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May 10 (Reuters) – Canada’s competition agency said on Tuesday concessions offered by Rogers Communications Inc (RCIb.TO) to acquire Shaw Communications Inc (SJRb.TO) in a $16 billion deal dollars were insufficient.
The companies proposed the full divestiture of Shaw’s wireless business, Freedom Mobile, to address concerns about the deal’s anti-competitive effects in the wireless market.
“The proposed divestitures will not eliminate the substantial lessening or prevention of competition resulting from the proposed transaction,” Competition Commissioner Matthew Boswell said in a Competition Tribunal filing. The commissioner, head of the Competition Bureau, had already declared his opposition to the merger for competition reasons. read more His latest statement specifically addresses the issue of the proposed divestiture.
Freedom Mobile’s new owners would be “likely to provide less effective financial, managerial, technical or other support for the wireless business,” Boswell said in the filing, which was made public Tuesday.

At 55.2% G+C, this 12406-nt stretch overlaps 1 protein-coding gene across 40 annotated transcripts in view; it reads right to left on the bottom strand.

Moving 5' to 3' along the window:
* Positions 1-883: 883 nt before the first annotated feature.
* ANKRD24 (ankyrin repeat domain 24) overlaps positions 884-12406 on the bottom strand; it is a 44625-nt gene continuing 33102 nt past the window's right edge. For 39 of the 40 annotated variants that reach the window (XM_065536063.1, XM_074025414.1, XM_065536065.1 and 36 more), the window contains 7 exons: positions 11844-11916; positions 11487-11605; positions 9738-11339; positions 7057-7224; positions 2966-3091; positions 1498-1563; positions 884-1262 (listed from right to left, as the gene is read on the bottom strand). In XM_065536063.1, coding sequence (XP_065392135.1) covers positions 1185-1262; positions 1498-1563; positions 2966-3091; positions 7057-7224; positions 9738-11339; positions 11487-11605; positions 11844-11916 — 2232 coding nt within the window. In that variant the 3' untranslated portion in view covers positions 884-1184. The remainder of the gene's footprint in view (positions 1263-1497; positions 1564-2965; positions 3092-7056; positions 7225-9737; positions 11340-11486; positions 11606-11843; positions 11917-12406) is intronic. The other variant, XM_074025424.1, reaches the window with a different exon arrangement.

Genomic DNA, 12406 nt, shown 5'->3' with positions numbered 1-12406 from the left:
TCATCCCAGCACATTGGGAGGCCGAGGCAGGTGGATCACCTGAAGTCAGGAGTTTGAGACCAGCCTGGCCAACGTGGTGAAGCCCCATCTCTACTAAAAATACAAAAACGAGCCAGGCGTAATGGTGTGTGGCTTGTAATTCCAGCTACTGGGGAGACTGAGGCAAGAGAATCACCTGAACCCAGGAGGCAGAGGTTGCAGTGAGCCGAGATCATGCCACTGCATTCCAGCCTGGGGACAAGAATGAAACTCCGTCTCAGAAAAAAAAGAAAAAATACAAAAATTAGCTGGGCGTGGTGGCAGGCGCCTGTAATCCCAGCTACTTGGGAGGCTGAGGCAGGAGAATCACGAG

The agreement could prevent or significantly reduce competition in wireless and business services in British Columbia, Alberta and Ontario, according to the commissioner.
“Shaw remains steadfast in its commitment to complete this transaction, which will bring significant long-term benefits to Canadians, competition, connectivity and the economy,” the company said in a statement to Reuters.
He added that a “negotiated settlement involving the divestiture of our wireless business is the best and most logical outcome.”
Rogers did not immediately respond to requests for comment from Reuters.
Reporting by Juby Babu in Bengaluru; Editing by Bradley Perrett
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